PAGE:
# Is this relativistic mass?

I have seen in a lot of places in here clearly stating that relativistic mass is outdated, that we can make do just fine with the concept of invariant mass,etc. But I've also seen people saying that a hotter object is heavier than a colder object. Where they say that the internal energy of the constituent atoms contribute to the mass of the object. This confuses me. Doesn't relativistic mass imply that I should observe your mass to increase as your velocity increases? Doesn't an increase in internal energy mean an increase in the constituent atom's velocity?

But I've also seen people saying that a hotter object is heavier than a colder object. Where they say that the internal energy of the constituent atoms contribute to the mass of the object.

Yes, and this is not in contradiction with the convention of invariant mass. Mass is defined by the identity $$m^2=E^2-p^2$$ (in units where $$c=1$$), which implies that it isn't additive. So say I have two electrons, each with mass $$m$$. If one is moving to the right at $$0.9c$$, and the other is moving to the left at $$-0.9c$$, then the mass of the whole system is greater than $$2m$$. However, each electron individually still has mass $$m$$.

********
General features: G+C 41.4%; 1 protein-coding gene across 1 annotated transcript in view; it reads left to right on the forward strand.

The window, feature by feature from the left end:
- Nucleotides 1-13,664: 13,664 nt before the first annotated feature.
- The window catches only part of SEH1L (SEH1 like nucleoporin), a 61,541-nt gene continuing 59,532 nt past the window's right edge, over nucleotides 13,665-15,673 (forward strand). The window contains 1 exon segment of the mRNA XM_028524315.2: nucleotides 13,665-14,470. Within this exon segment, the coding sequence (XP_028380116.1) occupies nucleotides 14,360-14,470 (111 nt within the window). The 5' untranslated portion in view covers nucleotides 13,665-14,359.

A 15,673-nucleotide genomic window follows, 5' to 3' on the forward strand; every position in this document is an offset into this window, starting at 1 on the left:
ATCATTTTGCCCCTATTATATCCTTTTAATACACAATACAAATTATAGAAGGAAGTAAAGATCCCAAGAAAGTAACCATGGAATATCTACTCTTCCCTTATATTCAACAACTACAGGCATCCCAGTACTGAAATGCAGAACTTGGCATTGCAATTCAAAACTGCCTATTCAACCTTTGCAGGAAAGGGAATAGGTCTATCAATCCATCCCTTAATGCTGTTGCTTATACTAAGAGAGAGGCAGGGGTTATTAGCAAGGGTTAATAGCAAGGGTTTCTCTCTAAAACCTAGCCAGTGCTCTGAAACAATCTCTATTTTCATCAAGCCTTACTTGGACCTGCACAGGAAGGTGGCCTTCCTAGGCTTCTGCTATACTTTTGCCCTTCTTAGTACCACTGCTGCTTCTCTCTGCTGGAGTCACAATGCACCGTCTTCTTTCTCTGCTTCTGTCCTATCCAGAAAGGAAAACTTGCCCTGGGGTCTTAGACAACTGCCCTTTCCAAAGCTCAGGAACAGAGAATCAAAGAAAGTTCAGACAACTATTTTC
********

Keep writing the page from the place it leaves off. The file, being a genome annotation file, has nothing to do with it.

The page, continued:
• Okay thanks and does relaivistic mass add linearly? Commented Apr 9, 2019 at 17:21
• No, that's what I mean by saying that it isn't additive.
– user4552
Commented Apr 11, 2019 at 13:42
• But you said that for invariant mass. I asked if it was the same case for relativistic mass. Commented Apr 12, 2019 at 8:07

Doesn't relativistic mass imply that I should observe your mass to increase as your velocity increases?

Outdated does not mean wrong. It means confusing, since we have much better tools to study the microcosm of atoms, since it was realized that special relativity in the motion of particles is completely and cleanly described by defining the relativistic four vectors, which obey vector equations.

Here is the energy momentum four vector:

$$\vec{p}=\begin{bmatrix}E\\p_xc\\p_yc\\p_zc\end{bmatrix}=\begin{bmatrix}E\\\vec{p}c\end{bmatrix}$$

$$\sqrt{P\cdot P}=\sqrt{E^2-(pc)^2}=m_0c^2$$

and to the right the definition of the invariant mass:

The length of this 4-vector is the rest energy of the particle. The invariance is associated with the fact that the rest mass is the same in any inertial frame of reference.

As with the everyday length of vectors, lengths are not addivive, one has to use vector addition, in the special relativity case as defined on the right.

Doesn't an increase in internal energy mean an increase in the constituent atom's velocity?

Note what you said:

Doesn't relativistic mass imply that I should observe your mass to increase as your velocity increases?

bold mine.

When you hold a solid, is the solid moving with respect to your observation? The statement holds mathematically for each individual electron and atom with respect to the other, but statistically there is no motion that an external observer can measure. The four vector formalism simplifies this. The addition of all the four vectors in a solid will give the total four vector whose length is the mass you can measure in the laboratory. Hotter items have higher momenta and the total addition of four vectors will give higher invariant mass for a hot object than it has when cold.